In the past I have discussed an approach for performance testing individual clickpaths by taking a steady-state approach in which we arrive users in bunches and subsequently increase the bunch size over time until the system breaks down. I then stated that we identify the aggregate workload from the sum of executions that occurred from the steady-state. Once we have an idea of the peak concurrent workload in the steady-state, plus the aggregate workload from the entire test, we can then evaluate the maximum workload.
I hypothesize that the maximum workload falls between the peak workload and the aggregate workload.
This can be seen in the visual below:
I definitely think this type of test provides very important insight into concurrency testing. I am not necessarily positive that we can guarantee a tremendous amount of confidence in response time metrics when we simply consider 1 sample per batch. My main argument is based on a presentation that Cary Milsap (formerly of Hotsos) argued in his paper about skew.
Example: All of the following lists have a sum of 10, a count of 5, and thus a mean of 2:
A = (2, 2, 2, 2, 2) Has No Skew
B = (2, 2, 3, 1, 2) Has a Little Skew
C = (0, 0, 10, 0, 0) Has a High Skew
Essentially, if we don’t understand our skew factor, whether it be for response times or resource instrumentation metrics, then we are not effectively looking at our data.
I would like to consider a test that makes use of multiple samples so that we can have a greater confidence factor and determine how accurate or inaccurate our skew is from the sample response times. I would also like the test to start at the lowest workload possible (ie: 1). Here’s how I would consider the test executing:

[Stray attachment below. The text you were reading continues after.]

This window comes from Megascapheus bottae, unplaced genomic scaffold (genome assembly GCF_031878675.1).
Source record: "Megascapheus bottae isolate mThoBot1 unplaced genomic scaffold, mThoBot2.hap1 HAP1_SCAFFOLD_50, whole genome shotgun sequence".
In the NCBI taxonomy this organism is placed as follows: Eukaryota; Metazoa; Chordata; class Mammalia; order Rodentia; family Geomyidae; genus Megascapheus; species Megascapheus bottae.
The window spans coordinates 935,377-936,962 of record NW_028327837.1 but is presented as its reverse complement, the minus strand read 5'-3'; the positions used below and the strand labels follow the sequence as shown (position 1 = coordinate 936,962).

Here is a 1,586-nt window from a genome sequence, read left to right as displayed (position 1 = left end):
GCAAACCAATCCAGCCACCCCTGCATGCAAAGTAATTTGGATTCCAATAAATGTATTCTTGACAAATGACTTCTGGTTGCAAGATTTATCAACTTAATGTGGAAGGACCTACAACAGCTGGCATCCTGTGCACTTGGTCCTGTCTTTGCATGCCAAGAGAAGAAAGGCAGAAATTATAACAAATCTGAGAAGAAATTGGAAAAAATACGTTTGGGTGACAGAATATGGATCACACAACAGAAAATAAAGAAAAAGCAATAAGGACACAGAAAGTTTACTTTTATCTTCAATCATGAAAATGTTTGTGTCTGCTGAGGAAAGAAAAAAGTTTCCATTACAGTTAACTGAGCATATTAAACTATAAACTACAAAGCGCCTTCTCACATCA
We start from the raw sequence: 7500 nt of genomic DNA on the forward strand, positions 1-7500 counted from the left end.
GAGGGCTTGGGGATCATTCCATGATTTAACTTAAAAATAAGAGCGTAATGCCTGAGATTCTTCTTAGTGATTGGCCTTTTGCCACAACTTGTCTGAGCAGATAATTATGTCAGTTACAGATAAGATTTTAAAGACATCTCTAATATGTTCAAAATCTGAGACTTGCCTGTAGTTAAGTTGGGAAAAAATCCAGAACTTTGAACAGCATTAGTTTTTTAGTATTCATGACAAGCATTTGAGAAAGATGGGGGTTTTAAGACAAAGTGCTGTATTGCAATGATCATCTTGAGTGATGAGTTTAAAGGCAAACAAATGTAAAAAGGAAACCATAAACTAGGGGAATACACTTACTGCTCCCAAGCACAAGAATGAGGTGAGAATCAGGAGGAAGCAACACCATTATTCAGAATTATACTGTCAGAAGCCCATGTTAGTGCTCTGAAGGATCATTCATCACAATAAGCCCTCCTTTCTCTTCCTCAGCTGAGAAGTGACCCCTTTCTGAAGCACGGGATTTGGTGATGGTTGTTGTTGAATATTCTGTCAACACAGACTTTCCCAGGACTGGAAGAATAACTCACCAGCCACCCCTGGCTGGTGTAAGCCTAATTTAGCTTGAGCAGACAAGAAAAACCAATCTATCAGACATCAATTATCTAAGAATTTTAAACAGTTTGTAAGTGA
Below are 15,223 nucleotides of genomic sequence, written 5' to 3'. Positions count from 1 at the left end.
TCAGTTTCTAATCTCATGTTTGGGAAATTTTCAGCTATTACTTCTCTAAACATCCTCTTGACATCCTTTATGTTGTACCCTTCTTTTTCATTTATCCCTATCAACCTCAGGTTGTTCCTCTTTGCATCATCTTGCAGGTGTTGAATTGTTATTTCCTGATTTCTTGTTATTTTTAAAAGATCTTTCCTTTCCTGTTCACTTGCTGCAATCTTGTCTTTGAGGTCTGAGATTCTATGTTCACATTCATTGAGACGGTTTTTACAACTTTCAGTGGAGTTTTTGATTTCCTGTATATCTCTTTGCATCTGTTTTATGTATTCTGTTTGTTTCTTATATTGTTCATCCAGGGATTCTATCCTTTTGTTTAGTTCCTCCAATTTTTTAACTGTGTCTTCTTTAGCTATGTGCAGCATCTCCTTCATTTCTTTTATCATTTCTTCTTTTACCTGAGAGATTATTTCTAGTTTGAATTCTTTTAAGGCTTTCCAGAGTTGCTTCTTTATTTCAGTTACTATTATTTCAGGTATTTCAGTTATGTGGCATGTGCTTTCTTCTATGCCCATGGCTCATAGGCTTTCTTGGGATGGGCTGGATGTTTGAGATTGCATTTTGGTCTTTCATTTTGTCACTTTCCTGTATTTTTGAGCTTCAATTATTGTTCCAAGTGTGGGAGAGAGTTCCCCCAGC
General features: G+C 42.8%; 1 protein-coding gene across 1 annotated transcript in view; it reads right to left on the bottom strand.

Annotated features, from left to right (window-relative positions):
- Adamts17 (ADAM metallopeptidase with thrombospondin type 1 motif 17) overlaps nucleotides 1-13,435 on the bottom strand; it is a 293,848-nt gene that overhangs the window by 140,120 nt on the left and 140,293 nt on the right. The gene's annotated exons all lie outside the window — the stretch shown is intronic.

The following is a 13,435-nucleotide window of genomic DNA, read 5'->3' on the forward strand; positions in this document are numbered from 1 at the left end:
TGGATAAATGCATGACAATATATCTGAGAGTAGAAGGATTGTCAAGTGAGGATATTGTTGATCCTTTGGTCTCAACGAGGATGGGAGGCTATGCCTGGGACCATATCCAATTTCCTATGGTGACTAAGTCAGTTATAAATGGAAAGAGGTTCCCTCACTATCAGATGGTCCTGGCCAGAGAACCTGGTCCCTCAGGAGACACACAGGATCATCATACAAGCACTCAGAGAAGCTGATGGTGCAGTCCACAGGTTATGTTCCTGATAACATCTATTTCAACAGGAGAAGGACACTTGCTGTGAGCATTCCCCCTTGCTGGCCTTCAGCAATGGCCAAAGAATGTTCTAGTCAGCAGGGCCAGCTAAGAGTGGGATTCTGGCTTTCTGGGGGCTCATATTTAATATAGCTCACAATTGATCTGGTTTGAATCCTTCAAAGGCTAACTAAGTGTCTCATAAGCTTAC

- (1) VUser executes Use Case X (5) samples (Each sample as a short (1) minute)
- (5) VUsers execute Use Case X (5) samples (Each sample as a short (1) minute recovery time)
- (25) VUsers execute Use Case X (5) samples (Each sample as a short (1) minute recovery time)
- (50) VUsers execute Use Case X (5) samples (Each sample as a short (1) minute recovery time)
- (N) VUsers execute Use Case X (5) samples (Each sample as a short (1) minute recovery time)
My thoughts are that a population of 5 will provide enough samples to determine the skew factor of a given transaction. Although (1) minute is not incredibly long for recovery, we could see that it provides little relief at higher workloads.
The new model would look like this:
There are multiple considerations as to whether a test is considered complete. First, we should have a quantifiable performance objective defined. The most obvious objectives would be a response time threshold and an error rate percentage. Typically, we want to define three dimensions of response times: Satisfied, Tolerant and Frustrated. This would be based on our Apdex philosophies.
Assume we consider a response time chart of 0 to 10 as our threshold definition. Using Apdex, we might define T=2.5s and 4T=10s. This would basically mean that we are satisfied when response times are below 2.5s. We are tolerant when response times fall between 2.5s and 10s. We are frustrated when they are beyond 10s. We essentially will expect abandonment greater then 10s.
The same kind of philosophy could be applied from a performance perspective based on error rate. We ideally would want 0 errors. That would be considered successful and acceptable. There is a chance that we might accept some failure. We might create a similar concept to Apdex based on error. We might set three dimensions E=1% and 4T=4%. We would subsequently graph workloads at 0, 1% and 4%.
This doesn’t necessarily tell us when to end the test. Until we begin defining performance requirements we might be have to make assumptions on whether we believe a use case is scalable or not.